“Obviously we have to work to maintain that as we continue in the tournament, but a few months ago you couldn’t have said we could have stayed balanced like we are today.”

Tyler Wahl and Steven Crowl were ineffective at first

Wahl and Crowl combined to shoot 17 of 24 and contribute 42 points and 14 rebounds in Sunday’s UW regular season finale at Minnesota.

This duo couldn’t affect the match in the same way on Wednesday.

Wahl shot 8 of 16 and scored 17 of 19 points in the second half and had a team-best 10 rebounds, but Crowl only shot 3 of 9 and finished with eight points.

“I thought he looked heavy sometimes,” Gard said of Crowl. “I thought he couldn’t finish.”

Hepburn, an honorable mention all-Big Ten pick, made just 1 of 6 three-pointers and 2 of 9 total shots and added six points.

Essegian, named to the league’s freshman team, added 11 points and eight rebounds but made just 1 of 7 three-point attempts and 4 of 13 total shots.

“There were a lot of guys,” Essegian said, “everyone just seemed a little tense.”

Jordan Davis added seven points for UW, which finished 4 of 22 from three-point range (18.2%) and 21 of 61 overall (34.4%).

Thornton (13 points) and McNeil (10 points) combined to hit 3 of 4 three-pointers and 10 of 11 total shots in the first half to spark Ohio State’s onslaught.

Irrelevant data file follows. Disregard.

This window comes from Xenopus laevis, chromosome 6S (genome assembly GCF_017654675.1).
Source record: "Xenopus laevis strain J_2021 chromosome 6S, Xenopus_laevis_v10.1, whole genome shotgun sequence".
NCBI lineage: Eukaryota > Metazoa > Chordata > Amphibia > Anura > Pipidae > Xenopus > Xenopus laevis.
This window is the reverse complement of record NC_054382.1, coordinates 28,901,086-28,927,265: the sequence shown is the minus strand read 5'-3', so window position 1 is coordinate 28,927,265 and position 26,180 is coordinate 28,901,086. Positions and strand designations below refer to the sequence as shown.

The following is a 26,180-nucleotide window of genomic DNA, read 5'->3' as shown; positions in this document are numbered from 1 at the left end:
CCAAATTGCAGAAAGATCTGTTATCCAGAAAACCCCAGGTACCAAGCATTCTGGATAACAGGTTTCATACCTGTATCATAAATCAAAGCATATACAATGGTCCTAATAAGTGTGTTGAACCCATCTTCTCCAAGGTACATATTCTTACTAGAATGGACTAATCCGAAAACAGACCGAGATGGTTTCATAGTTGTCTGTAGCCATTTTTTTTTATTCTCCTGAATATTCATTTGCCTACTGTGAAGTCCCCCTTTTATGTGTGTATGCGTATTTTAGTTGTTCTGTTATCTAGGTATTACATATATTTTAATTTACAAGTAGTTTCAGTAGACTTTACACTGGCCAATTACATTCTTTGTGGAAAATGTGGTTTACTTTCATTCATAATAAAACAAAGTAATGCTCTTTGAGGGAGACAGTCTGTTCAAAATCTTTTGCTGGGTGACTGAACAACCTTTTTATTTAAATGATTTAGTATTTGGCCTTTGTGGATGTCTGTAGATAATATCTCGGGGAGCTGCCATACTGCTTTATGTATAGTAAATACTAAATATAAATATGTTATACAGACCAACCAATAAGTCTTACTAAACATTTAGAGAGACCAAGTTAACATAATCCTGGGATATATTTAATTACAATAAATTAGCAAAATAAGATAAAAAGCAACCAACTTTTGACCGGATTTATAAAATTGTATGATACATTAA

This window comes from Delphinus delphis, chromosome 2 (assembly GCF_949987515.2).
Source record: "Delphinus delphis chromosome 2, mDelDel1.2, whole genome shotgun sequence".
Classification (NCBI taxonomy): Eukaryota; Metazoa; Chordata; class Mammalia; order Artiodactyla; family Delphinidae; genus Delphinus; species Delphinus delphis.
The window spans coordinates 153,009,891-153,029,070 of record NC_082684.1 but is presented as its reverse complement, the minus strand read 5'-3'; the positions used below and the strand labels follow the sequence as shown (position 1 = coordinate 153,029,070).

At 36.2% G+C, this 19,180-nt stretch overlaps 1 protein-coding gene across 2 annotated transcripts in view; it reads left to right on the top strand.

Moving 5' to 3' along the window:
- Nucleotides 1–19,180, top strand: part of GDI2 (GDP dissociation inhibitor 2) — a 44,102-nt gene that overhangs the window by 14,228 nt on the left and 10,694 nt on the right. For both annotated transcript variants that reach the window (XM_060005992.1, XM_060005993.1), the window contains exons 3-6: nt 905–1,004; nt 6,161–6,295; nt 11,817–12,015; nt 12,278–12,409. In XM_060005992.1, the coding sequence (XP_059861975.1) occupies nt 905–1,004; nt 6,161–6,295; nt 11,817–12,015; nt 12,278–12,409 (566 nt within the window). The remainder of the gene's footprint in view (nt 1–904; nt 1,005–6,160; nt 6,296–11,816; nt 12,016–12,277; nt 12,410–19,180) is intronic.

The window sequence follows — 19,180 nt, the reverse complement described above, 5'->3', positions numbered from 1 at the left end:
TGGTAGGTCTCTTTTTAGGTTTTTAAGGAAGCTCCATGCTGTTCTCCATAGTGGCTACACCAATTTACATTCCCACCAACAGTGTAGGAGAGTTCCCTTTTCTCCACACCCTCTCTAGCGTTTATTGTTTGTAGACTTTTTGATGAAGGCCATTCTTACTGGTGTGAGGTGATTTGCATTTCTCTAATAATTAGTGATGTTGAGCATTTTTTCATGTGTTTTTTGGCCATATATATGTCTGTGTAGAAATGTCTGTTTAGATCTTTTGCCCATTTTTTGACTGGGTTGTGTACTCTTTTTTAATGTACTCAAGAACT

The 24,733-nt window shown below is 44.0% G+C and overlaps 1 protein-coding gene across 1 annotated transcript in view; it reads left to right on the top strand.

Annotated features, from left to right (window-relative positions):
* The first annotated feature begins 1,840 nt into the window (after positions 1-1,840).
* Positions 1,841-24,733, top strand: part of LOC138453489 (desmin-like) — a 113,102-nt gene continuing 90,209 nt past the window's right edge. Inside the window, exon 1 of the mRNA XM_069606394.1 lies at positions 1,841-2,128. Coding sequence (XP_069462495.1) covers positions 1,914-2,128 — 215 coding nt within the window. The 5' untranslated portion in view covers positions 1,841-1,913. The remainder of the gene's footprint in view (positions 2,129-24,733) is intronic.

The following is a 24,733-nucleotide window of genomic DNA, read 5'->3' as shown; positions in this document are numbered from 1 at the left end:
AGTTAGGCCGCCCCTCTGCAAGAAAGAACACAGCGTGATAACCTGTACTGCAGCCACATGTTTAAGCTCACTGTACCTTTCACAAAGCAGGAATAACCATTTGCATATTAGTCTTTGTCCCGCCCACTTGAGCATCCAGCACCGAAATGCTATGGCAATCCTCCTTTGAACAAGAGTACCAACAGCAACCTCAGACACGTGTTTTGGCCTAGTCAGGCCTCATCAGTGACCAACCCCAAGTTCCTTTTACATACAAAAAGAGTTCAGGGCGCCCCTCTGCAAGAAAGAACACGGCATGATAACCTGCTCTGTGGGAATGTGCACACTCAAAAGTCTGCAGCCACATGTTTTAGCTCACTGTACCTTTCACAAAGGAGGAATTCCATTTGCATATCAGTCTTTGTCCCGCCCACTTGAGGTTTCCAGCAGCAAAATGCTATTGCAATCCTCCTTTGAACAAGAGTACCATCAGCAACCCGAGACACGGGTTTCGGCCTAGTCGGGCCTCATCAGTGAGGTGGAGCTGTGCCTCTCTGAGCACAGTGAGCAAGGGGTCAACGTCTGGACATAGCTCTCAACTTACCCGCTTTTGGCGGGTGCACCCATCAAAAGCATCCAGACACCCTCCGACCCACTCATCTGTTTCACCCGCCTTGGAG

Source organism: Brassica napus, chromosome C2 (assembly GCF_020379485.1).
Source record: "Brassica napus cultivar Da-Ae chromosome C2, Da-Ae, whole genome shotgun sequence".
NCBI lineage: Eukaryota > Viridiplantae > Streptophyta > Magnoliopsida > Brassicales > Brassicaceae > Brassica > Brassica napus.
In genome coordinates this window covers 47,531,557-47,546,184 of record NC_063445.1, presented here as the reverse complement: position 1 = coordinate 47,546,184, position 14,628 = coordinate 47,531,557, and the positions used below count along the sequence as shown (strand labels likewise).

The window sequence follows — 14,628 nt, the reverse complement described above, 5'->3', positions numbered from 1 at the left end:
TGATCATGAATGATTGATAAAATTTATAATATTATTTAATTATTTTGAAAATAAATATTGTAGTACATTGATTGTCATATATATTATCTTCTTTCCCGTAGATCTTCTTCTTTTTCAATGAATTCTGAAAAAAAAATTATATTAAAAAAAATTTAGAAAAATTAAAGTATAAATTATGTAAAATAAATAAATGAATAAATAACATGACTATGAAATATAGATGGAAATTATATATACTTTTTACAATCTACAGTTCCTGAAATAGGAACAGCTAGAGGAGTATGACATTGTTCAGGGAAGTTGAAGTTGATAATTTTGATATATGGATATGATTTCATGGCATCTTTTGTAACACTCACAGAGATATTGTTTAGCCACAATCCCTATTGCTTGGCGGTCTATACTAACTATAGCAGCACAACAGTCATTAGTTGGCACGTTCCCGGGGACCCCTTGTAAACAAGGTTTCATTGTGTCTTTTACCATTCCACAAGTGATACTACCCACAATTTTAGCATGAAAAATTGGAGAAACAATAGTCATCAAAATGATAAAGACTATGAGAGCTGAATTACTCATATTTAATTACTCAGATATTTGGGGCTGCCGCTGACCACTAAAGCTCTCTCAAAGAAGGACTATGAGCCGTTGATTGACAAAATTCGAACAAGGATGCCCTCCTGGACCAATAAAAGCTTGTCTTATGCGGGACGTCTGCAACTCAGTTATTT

McNeil finished with 17 points. Sueing added 16 and Thornton finished with 15. This combined line made 17 of 28 shots.

Ohio State rookie Brice Sensabaugh (16.5 ppg, 41.5 percent three-point shooting) added nine points and 11 rebounds.

What future for UW?

“We wanted to come here and try to win this thing,” Gard said when asked about UW’s NCAA resume. “That was the goal we were talking about. Then you end up wherever you are after that.

“So I told this group that we hope to have more basketball to play. We will find out in due time.”

Would UW accept an offer to the NIT?

“I didn’t go that route,” added Gard. “Really, I focused on that and was scared to set up and help these guys try to do some damage here.”

The damage was done Wednesday, largely self-inflicted by the Badgers who needed to win to improve their NCAA resume but instead went home early due to a brutal first-half performance.